by Christina Weyl. Yale University Press, June 2019. 296 p. ill. ISBN 9780300238501 (h/c), $65.00.
Reviewed November 2019
Natalia Lonchyna, Librarian, North Carolina Museum of Art, firstname.lastname@example.org
With scholarship about women artists having been mostly neglected until the latter half of the twentieth century, it is rewarding to see the burgeoning literature on women in the arts, including this fascinating book on the women printmakers of Atelier 17. Set up by Stanley Hayter in 1927, the printmaking studio took its name from the second location on the street where Hayter lived, 17 rue de Campagne Première. When in 1940, Hayter left Paris for New York, he was able to continue Atelier 17, where artists gathered, made art, and exchanged ideas. We readily recognize the name of the male artists who frequented the studio throughout the years - Hans Hofmann, Jackson Pollock, and others - but little is known of the more than hundred women who came through this studio and produced many fascinating works of their own.
The author reexamines the participation of these women printmakers through a feminist perspective. Two main themes encompass the narrative throughout, one concentrating on gender norms and complexities during the 1940s and 1950s, the other underlining the relationships between the known and unknown artists, their commercial success, and little or marginal critical acclaim.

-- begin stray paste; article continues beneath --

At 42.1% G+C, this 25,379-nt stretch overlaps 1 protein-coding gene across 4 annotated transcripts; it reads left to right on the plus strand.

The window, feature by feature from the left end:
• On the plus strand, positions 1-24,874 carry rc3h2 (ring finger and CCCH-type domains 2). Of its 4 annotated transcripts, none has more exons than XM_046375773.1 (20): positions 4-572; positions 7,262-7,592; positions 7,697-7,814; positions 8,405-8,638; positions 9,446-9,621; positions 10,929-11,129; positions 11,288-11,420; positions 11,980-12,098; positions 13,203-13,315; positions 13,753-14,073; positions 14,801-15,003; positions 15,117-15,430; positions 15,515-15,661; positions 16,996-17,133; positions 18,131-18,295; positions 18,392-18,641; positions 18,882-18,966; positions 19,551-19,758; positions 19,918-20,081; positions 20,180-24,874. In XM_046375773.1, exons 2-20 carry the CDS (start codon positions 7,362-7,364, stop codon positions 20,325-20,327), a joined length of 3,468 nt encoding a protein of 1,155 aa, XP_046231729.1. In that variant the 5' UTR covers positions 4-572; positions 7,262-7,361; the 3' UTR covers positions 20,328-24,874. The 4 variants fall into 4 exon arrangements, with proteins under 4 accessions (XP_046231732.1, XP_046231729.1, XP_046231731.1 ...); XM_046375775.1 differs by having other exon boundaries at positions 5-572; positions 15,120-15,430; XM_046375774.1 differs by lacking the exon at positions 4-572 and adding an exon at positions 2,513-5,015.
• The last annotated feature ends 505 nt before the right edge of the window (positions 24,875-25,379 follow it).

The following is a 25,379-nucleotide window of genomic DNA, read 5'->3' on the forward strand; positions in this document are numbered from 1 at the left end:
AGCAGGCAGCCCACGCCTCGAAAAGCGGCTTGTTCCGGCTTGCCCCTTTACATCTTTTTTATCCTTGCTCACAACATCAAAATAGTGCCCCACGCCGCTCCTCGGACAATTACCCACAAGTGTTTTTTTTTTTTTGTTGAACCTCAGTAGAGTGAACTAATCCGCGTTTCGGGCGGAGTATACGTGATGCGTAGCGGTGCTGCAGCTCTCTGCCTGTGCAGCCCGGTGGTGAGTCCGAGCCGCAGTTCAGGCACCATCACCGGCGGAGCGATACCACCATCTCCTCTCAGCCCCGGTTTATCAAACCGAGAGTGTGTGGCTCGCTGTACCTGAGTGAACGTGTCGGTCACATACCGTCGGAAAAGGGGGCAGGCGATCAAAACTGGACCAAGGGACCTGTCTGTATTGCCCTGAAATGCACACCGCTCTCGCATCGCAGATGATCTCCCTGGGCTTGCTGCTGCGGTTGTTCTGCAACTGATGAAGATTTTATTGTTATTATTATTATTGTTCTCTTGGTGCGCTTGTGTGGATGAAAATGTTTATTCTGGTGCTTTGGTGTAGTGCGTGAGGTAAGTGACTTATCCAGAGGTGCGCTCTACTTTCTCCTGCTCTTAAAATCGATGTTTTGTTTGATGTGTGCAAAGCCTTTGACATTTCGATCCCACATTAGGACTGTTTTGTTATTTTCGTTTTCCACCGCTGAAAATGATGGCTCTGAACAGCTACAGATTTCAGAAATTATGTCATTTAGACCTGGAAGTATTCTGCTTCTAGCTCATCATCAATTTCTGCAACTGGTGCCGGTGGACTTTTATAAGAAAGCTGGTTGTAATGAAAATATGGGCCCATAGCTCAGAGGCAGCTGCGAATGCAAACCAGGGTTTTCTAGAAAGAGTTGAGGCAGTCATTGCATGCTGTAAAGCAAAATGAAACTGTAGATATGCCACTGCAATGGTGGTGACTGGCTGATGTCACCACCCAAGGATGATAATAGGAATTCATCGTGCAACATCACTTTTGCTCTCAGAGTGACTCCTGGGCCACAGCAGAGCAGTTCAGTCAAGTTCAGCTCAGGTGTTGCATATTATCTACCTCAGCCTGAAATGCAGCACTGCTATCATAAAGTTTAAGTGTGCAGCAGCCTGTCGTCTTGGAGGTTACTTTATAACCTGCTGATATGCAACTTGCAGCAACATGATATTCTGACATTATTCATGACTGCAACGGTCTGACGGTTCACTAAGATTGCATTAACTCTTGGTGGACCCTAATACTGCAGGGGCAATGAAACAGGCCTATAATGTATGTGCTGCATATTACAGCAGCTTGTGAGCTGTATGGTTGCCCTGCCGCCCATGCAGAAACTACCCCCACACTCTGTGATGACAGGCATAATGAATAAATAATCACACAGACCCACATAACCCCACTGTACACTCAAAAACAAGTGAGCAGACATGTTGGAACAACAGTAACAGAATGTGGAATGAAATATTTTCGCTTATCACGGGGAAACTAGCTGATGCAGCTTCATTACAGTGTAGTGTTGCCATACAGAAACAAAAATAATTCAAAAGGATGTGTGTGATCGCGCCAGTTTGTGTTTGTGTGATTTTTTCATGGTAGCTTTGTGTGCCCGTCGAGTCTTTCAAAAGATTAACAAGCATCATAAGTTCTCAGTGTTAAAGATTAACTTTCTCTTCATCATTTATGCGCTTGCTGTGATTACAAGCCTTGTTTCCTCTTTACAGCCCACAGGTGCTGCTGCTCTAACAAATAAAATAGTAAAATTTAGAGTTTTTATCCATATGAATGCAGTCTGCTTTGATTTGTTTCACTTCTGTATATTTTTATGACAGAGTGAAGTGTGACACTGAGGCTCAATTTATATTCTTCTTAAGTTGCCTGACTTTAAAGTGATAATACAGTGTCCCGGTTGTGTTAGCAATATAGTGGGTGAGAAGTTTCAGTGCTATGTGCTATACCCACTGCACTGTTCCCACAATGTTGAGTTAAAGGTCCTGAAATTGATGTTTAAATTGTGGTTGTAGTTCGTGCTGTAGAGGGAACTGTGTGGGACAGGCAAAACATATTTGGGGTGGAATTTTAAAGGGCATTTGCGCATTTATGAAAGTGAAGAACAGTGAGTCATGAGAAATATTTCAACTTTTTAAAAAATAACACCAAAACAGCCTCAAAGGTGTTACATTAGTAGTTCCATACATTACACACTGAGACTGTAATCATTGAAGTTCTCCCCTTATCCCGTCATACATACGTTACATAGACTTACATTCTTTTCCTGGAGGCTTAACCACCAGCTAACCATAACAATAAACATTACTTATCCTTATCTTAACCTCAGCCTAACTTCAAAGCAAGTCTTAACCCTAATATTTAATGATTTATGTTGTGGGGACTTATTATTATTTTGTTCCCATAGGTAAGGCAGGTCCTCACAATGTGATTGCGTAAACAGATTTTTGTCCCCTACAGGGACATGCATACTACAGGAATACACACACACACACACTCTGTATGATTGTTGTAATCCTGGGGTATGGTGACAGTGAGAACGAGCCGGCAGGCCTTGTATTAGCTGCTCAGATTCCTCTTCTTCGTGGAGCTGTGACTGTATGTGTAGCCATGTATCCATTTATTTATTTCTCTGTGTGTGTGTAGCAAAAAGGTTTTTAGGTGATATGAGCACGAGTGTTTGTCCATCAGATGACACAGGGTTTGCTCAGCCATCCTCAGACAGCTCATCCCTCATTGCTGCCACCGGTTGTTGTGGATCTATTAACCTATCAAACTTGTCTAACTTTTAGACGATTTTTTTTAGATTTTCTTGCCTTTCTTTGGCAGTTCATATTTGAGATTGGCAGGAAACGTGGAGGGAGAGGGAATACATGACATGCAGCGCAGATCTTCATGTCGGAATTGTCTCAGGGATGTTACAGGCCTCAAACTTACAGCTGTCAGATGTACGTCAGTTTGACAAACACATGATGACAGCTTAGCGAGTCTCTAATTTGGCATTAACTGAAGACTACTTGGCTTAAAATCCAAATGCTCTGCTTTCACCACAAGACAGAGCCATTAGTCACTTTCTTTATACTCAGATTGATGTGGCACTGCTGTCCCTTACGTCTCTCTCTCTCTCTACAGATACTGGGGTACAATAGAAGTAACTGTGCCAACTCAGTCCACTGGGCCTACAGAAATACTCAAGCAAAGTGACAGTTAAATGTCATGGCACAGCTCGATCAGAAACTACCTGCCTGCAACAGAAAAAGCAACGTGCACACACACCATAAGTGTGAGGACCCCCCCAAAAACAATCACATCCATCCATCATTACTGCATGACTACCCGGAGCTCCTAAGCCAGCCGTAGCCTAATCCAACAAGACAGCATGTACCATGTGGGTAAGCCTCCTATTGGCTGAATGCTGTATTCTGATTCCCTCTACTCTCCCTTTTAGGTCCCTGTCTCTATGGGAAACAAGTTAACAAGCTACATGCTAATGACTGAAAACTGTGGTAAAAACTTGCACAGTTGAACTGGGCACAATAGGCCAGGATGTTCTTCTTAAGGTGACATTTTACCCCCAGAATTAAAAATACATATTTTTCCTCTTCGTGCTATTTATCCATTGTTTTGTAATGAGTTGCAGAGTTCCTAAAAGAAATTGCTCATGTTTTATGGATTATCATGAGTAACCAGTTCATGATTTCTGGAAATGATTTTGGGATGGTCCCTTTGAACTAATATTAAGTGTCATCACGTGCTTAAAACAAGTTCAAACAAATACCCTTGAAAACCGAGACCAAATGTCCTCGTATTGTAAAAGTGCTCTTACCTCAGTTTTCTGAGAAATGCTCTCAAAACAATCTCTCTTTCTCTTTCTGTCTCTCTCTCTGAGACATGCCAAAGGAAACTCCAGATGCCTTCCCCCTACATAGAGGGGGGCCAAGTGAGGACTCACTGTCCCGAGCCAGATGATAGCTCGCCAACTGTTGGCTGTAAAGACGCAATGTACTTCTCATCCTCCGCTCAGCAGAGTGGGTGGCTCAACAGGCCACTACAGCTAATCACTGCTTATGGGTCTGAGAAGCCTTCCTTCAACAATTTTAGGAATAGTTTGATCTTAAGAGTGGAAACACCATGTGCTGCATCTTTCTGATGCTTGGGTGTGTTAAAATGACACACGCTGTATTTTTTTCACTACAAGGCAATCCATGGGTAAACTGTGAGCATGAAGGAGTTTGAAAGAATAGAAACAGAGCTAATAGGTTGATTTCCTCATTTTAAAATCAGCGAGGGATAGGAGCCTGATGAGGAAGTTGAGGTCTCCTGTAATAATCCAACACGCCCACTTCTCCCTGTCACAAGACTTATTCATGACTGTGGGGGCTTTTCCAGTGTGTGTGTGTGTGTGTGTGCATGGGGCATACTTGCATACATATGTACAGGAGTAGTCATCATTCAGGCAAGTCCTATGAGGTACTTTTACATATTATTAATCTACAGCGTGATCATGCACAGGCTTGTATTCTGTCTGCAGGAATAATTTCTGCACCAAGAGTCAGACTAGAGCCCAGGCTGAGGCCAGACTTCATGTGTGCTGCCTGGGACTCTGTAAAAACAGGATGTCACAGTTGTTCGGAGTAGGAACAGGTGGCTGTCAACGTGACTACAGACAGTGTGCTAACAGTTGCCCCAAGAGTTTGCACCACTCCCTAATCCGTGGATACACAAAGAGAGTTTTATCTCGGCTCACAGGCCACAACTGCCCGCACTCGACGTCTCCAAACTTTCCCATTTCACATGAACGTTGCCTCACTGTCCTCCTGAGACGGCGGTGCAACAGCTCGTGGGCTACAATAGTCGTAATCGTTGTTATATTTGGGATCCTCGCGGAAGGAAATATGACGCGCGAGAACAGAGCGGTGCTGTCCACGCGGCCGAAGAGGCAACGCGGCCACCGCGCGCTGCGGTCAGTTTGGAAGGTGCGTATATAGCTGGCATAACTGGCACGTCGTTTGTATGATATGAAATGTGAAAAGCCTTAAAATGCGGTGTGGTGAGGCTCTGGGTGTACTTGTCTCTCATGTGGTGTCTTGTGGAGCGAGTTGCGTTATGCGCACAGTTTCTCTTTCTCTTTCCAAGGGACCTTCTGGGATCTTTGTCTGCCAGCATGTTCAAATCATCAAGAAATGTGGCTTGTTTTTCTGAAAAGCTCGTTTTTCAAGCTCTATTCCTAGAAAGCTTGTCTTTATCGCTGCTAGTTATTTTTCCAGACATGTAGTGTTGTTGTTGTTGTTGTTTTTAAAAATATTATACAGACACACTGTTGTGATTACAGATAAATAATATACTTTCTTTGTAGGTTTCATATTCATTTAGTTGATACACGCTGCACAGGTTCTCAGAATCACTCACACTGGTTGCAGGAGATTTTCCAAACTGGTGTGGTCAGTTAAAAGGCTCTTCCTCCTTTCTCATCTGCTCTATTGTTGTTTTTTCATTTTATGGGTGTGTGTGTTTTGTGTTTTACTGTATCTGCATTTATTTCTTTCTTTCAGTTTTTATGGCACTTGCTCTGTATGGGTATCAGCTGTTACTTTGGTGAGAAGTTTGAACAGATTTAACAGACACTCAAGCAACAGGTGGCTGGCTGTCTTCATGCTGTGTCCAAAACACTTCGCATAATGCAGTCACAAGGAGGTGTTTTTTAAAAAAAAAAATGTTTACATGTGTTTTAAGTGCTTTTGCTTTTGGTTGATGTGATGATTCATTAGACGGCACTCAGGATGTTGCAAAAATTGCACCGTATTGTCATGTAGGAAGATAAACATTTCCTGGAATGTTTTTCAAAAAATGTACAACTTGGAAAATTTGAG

The monograph is divided into five chapters. The first chapter speaks to the atmosphere of inclusiveness of women artists, such as Sue Fuller, Minna Citron, Dorothy Dehner and others at the Atelier. The second chapter embraces the challenges to the notion that women printmakers might not feel up to the physical strength and endurance needed for printmaking techniques, demonstrating that these women artists proved themselves many times over. Chapter three explores the language automatically imposed on women printmakers emphasizing the feminine, thus contributing to the idea that women are less accomplished in contrast to their male counterparts. These women artists have challenged the age-old argument of craft (homemade, feminine) versus fine art (innovative, masculine). Chapter four explores the experimental techniques that challenged the status quo of the conservative approach to printmaking. Artists, such as Worden Day and Minna Citron, use woodcut and etching respectively to express their creative impulses to think and execute their prints outside the expected norm. The final chapter explores the network the women artists established to combat the challenges of selling and exhibiting their art. This constant agitation paved the way for future women artists who benefited from their perseverance and are successful today.
Two appendices follow the text: the first provides a list of the female printmakers active at Atelier 17 in New York, and the other includes short biographies of selected artists.
Highly recommended for all art libraries, whether academic, museum, or design. The universal appeal of the topic should attract all audiences.